In mid-2007, Chris Hansen said he had no regrets about how the Murphy/Terrell operation was handled. Murphy's Chief Myrick told 20/20 that he was proud of the sting.

NBC's own footage shows Dateline and police personnel working together such that the TV crew was even supplying Conradt's phone number and video surveillance. In 2007, Chief Myrick nonetheless claimed that it had been a strictly police-led operation with no undue influence from NBC or PJ, and disputed any Dateline involvement at Conradt's house. In 2022, Hansen was still defending himself, saying that the police were in charge of all aspects: they sought warrants on their own initiative, and they were the driving force behind confronting Conradt at his house.

In 2007, DA Roach explained to 20/20's Brian Ross that most of the operation was entirely "for show with no real law-enforcement purpose"; that NBC and PJ muddied the legal waters regarding transcript-evidence and Miranda rights; and that the push for drama endangered both suspects and officers with unnecessarily aggressive take-downs.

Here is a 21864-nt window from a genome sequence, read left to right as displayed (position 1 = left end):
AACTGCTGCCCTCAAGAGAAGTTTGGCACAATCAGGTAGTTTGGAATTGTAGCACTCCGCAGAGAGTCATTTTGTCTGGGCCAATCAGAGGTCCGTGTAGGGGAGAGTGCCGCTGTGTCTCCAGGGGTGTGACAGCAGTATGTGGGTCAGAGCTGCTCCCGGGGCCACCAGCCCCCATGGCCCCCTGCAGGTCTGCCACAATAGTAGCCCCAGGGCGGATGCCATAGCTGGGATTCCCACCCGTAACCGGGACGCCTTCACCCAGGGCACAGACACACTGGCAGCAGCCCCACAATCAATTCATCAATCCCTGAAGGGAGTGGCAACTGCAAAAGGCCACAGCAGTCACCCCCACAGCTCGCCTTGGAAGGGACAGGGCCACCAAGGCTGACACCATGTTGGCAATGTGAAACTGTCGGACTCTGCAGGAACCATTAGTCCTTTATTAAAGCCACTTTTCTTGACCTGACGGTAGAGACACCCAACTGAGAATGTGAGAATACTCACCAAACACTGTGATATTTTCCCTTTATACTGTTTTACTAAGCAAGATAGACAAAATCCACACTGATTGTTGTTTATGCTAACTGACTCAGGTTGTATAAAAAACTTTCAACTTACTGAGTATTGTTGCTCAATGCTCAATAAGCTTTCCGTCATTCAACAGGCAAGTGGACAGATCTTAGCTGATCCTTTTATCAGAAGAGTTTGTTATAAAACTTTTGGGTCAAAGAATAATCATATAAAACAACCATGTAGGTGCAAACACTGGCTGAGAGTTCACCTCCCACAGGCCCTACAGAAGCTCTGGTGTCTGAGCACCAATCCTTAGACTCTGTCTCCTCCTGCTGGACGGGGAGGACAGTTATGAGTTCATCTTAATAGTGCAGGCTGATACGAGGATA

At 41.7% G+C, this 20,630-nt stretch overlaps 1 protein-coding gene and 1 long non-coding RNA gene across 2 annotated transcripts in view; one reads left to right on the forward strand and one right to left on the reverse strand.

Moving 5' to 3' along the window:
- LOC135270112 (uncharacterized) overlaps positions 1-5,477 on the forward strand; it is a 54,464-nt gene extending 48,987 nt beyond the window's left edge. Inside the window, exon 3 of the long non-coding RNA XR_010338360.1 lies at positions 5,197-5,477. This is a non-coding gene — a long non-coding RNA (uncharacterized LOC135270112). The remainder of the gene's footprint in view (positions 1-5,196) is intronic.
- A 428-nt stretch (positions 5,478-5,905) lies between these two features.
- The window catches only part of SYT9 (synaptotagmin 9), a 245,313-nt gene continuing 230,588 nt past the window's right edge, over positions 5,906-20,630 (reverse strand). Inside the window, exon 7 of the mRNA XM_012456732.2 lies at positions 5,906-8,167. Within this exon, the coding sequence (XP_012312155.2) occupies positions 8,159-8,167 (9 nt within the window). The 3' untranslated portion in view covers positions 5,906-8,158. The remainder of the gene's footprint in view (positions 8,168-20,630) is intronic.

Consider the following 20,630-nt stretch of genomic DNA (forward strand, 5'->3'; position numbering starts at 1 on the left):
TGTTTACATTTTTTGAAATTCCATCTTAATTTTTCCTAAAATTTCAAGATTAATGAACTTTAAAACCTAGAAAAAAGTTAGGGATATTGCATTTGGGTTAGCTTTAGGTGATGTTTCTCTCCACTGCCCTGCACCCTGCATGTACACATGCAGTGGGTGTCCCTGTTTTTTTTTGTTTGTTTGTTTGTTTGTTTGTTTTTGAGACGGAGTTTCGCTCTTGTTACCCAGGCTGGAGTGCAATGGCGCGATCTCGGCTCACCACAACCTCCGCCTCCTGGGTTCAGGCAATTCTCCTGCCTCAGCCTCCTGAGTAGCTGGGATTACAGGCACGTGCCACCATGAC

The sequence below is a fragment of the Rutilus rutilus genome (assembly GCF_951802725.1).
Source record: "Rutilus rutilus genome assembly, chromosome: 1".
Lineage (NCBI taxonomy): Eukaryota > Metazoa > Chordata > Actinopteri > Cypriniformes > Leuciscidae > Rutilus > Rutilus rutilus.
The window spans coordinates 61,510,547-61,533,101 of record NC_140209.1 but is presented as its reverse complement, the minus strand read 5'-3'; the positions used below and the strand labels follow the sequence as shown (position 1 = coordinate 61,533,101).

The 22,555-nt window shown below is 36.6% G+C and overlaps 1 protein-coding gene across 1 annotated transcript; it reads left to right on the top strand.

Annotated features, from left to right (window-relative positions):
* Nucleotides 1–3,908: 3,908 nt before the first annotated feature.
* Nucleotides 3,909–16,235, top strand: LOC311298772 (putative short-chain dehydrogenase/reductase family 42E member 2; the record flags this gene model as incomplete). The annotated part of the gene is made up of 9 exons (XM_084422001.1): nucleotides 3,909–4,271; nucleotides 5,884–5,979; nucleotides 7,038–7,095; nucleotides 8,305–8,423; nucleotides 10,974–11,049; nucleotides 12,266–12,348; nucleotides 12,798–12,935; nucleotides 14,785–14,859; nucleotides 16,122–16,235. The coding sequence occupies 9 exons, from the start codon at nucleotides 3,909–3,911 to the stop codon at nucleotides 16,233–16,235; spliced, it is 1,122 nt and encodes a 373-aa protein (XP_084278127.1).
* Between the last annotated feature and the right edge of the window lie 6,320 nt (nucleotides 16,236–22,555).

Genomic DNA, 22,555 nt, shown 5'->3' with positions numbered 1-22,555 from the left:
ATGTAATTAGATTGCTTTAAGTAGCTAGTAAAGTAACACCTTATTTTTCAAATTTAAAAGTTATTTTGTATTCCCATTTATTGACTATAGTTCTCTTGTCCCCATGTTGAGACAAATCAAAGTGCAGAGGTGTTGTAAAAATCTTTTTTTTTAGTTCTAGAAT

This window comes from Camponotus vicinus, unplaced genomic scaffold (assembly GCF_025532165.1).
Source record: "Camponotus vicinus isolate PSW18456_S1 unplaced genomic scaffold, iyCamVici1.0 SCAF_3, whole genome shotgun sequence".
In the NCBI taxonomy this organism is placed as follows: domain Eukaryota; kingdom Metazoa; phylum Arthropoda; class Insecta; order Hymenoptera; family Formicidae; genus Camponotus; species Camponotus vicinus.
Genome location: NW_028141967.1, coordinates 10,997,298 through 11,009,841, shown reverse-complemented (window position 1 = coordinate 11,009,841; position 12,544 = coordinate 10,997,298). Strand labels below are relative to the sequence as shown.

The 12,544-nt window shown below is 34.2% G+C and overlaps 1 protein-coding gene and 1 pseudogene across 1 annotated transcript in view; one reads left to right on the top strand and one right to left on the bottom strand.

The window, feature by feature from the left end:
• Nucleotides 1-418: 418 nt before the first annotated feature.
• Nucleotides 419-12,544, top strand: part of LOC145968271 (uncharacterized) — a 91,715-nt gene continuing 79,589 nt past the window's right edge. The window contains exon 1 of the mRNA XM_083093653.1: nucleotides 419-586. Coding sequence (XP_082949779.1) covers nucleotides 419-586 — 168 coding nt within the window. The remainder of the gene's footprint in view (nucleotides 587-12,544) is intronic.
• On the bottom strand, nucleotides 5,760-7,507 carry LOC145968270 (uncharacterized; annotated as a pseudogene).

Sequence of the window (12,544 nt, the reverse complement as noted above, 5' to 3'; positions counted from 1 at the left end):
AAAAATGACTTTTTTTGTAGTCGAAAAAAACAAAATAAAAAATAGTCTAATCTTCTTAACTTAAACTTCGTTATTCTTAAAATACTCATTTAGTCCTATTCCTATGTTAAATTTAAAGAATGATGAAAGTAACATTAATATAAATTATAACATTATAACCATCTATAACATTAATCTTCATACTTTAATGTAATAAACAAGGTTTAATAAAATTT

A July 2007 article in Esquire reported on many questionable aspects of the whole operation that led to Conradt's suicide. Hansen denied much the magazine's report, saying that To Catch a Predator wielded no influence over the police investigation, they did not trespass Conradt's property, and that Perverted-Justice was not on-site in Terrell; only the last of these did the show's host concede, after conferring with his producer.

In September 2007, 20/20 reported on the Conradt case to illustrate the fraught possibilities when newsmedia and police work too closely together: Murphy police received some of their instruction from Dateline personnel, dramatic footage superceded police procedure, and both NBC employees and Perverted-Justice volunteers were "deeply involved in the operation."


The suicide of Louis Conradt was the November 2006 death of a local assistant district attorney in the United States after Texas police served the man with search and arrest warrants stemming from a Dateline NBC – Perverted-Justice online sting of men soliciting sex with children.

David M. Granger, the editor-in-chief of Esquire, told the Houston Chronicle that the suspects seen on To Catch a Predator were being denied due process by conviction in the court of public opinion before they might see the inside of a courtroom to face their accusers. By spring 2006, the segment had been repeatedly criticized for ethical and journalistic concerns. Producer Allan Maraynes countered, saying that those involved "believe we're doing the socially responsible thing ... and the journalistically responsible thing."